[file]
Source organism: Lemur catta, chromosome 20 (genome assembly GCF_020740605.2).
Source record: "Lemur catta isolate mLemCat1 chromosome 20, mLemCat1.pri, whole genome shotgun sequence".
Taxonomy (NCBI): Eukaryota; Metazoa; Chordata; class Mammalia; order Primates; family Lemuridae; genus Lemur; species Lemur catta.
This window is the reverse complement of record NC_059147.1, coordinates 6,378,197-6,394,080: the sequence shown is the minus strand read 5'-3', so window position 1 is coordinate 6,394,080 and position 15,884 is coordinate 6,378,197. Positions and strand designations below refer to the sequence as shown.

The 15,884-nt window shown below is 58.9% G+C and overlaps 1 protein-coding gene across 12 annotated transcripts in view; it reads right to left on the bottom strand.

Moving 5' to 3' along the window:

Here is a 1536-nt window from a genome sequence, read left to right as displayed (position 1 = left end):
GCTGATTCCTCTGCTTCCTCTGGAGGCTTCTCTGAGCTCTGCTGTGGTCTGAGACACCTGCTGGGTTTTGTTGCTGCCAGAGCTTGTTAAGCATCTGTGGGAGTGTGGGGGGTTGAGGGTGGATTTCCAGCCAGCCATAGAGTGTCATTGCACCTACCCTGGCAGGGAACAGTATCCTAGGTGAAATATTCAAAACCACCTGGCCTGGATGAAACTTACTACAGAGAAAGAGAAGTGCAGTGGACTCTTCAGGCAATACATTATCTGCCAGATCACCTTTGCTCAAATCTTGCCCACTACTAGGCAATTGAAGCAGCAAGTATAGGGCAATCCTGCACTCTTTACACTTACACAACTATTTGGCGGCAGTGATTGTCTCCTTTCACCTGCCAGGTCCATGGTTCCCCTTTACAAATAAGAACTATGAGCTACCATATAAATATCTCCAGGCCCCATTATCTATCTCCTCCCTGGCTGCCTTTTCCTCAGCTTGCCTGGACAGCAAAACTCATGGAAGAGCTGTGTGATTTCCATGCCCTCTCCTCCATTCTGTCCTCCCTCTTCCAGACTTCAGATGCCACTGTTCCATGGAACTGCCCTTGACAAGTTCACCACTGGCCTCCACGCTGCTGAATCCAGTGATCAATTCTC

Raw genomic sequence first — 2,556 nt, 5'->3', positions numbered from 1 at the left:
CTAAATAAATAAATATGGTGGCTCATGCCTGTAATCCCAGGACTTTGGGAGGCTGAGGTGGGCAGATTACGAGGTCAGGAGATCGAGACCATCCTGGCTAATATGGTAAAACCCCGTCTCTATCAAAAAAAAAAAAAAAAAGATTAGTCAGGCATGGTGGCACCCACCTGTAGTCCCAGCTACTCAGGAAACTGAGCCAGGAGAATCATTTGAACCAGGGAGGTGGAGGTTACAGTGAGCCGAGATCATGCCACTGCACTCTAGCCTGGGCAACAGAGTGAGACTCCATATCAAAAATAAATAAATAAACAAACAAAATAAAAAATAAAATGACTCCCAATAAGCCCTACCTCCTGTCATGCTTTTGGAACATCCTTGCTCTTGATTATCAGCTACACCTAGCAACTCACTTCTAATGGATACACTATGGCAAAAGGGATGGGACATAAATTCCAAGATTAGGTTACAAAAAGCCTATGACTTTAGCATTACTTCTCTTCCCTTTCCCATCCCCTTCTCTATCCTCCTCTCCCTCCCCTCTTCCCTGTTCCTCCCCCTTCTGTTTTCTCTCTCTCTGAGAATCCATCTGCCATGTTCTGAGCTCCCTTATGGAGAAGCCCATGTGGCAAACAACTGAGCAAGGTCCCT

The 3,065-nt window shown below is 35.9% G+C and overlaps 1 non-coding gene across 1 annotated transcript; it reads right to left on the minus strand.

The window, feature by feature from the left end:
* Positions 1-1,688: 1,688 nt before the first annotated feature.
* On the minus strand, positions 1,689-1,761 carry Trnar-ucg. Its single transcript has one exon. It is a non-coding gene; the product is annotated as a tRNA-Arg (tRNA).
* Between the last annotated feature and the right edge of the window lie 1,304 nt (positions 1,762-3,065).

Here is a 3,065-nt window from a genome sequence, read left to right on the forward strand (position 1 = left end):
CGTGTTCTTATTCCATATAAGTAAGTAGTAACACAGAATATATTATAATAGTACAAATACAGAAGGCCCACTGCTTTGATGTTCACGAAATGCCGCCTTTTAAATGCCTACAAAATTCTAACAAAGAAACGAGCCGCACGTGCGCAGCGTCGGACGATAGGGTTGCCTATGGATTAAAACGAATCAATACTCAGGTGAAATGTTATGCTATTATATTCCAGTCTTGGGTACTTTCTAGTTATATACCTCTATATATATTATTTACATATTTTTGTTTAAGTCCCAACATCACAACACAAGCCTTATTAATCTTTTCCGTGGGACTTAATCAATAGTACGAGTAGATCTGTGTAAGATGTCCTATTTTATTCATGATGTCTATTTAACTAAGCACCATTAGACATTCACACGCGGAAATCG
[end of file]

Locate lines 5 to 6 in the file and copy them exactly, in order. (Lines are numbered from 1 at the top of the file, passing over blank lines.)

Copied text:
The 15,884-nt window shown below is 58.9% G+C and overlaps 1 protein-coding gene across 12 annotated transcripts in view; it reads right to left on the bottom strand.

Moving 5' to 3' along the window: